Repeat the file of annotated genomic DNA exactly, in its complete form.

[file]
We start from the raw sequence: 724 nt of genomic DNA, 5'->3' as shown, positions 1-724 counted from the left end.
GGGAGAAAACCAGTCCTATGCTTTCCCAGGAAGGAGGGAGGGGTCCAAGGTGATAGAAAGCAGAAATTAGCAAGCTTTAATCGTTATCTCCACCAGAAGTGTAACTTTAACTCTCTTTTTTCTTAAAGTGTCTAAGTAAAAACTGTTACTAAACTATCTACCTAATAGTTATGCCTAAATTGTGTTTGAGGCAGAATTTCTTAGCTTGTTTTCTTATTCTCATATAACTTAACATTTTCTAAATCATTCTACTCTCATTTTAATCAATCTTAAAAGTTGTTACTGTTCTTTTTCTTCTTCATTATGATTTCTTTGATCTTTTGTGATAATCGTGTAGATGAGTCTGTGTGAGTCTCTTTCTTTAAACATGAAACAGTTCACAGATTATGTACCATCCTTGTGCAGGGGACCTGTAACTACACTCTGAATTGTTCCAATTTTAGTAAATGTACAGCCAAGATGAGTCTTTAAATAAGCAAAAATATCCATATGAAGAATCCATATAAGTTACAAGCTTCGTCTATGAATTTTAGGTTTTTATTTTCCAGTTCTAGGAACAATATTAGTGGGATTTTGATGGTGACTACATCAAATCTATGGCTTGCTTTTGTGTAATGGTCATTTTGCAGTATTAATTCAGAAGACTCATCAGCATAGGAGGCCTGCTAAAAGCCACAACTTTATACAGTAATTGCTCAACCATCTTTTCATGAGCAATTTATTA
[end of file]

We start from the raw sequence: 724 nt of genomic DNA, 5'->3' as shown, positions 1-724 counted from the left end.
GGGAGAAAACCAGTCCTATGCTTTCCCAGGAAGGAGGGAGGGGTCCAAGGTGATAGAAAGCAGAAATTAGCAAGCTTTAATCGTTATCTCCACCAGAAGTGTAACTTTAACTCTCTTTTTTCTTAAAGTGTCTAAGTAAAAACTGTTACTAAACTATCTACCTAATAGTTATGCCTAAATTGTGTTTGAGGCAGAATTTCTTAGCTTGTTTTCTTATTCTCATATAACTTAACATTTTCTAAATCATTCTACTCTCATTTTAATCAATCTTAAAAGTTGTTACTGTTCTTTTTCTTCTTCATTATGATTTCTTTGATCTTTTGTGATAATCGTGTAGATGAGTCTGTGTGAGTCTCTTTCTTTAAACATGAAACAGTTCACAGATTATGTACCATCCTTGTGCAGGGGACCTGTAACTACACTCTGAATTGTTCCAATTTTAGTAAATGTACAGCCAAGATGAGTCTTTAAATAAGCAAAAATATCCATATGAAGAATCCATATAAGTTACAAGCTTCGTCTATGAATTTTAGGTTTTTATTTTCCAGTTCTAGGAACAATATTAGTGGGATTTTGATGGTGACTACATCAAATCTATGGCTTGCTTTTGTGTAATGGTCATTTTGCAGTATTAATTCAGAAGACTCATCAGCATAGGAGGCCTGCTAAAAGCCACAACTTTATACAGTAATTGCTCAACCATCTTTTCATGAGCAATTTATTA